I chanced upon an article from my colleague Jessica Riddell the other day that I thought worth sharing. The title caught my eye: “There is no such thing as a naturally gifted teacher.” Jessica calls out the pedagogical hypocrisy in academia that would commit us to a growth mindset for our students (as learners) while subtly encouraging a fixed mindset for ourselves (as teachers). We expect our students to stumble with new tasks, to learn as they go, to develop unevenly. And yet, when we see teachers who are particularly adept, we tell ourselves they are simply “naturally gifted.” Here is the important question that Jessica asks: “Why do we believe that we can help our students master difficult concepts over time with effort and careful training, but fail to devote the same attention to developing our teaching capacities?” Jessica’s corrective is drawn straight from the academic’s playbook: pick a pedagogical area, read the research on it, test out approaches in class, and iterate.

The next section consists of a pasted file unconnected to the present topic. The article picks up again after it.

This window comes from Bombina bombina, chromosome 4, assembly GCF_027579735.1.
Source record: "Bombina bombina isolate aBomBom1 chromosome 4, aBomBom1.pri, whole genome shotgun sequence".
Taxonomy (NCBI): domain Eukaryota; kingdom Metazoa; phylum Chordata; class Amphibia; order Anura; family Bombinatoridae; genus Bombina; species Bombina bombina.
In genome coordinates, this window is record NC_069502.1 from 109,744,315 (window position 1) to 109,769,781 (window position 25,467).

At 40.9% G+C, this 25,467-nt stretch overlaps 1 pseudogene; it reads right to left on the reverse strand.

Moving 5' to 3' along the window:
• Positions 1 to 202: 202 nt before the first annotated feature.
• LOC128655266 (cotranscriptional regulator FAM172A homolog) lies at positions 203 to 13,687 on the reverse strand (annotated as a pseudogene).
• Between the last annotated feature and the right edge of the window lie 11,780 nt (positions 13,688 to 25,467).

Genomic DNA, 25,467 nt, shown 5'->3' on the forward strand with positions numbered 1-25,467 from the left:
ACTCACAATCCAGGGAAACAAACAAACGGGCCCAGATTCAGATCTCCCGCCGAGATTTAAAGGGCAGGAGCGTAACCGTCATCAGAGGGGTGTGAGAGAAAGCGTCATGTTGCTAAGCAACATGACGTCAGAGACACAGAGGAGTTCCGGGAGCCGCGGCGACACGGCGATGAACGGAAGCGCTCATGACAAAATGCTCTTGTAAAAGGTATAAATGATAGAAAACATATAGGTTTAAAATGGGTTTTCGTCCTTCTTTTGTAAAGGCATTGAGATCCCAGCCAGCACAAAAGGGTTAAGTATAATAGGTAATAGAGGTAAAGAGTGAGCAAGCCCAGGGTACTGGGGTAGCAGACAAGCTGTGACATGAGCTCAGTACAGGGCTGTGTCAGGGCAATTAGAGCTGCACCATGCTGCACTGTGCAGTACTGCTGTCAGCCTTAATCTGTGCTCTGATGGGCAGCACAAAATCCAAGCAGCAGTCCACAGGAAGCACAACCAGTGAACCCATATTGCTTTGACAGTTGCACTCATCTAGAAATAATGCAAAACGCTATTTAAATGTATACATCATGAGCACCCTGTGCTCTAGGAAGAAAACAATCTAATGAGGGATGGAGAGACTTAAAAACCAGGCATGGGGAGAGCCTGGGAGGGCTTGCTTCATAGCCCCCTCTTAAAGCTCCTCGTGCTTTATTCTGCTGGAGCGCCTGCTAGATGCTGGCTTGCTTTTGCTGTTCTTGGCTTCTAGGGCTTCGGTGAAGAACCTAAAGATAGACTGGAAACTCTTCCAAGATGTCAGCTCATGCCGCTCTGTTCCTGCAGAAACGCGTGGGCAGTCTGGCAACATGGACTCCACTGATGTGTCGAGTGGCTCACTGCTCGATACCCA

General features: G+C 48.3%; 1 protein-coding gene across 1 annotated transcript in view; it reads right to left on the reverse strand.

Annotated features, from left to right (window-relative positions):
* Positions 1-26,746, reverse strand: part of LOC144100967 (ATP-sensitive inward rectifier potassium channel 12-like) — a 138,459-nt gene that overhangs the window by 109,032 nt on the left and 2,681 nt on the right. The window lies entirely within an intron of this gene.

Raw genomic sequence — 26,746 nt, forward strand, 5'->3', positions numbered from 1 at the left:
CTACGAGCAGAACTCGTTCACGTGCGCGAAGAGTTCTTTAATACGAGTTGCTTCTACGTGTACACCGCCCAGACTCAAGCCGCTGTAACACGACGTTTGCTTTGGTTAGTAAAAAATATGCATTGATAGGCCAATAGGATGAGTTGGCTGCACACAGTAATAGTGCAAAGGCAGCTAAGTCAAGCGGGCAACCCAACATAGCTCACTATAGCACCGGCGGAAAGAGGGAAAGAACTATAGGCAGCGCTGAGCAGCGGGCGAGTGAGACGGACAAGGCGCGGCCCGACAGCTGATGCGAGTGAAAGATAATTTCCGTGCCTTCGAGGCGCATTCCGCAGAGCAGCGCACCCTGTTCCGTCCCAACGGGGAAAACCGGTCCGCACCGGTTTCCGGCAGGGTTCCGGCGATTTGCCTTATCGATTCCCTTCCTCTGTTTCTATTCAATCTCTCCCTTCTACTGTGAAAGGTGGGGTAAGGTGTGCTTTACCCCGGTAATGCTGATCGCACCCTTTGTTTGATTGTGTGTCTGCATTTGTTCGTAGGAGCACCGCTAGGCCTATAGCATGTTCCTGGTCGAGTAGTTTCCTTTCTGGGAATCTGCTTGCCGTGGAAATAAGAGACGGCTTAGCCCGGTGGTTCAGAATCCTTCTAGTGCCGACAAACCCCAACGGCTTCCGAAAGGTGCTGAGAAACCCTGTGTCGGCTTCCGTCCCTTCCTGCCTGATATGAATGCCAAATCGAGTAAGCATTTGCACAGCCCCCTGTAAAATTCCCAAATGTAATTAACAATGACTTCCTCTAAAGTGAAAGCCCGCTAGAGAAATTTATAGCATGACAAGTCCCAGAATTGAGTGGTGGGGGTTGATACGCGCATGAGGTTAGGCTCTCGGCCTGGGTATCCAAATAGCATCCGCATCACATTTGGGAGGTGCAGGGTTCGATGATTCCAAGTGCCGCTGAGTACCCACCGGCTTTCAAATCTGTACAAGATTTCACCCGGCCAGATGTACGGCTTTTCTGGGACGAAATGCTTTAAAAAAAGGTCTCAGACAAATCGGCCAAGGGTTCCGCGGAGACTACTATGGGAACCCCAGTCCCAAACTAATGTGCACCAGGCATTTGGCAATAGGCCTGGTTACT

Here at the Teaching Center, we are in the middle of conducting formative reviews that help our faculty to do just that. I rarely turn down an opportunity to conduct one of these reviews in my own classes—they have been the single most encouraging and helpful tool in my toolkit. I encourage you to reach out to one of us if you would like to schedule your own review! And in the meantime, consider the ways you have grown and continue to grow as a teacher. After all, we’re all always learning.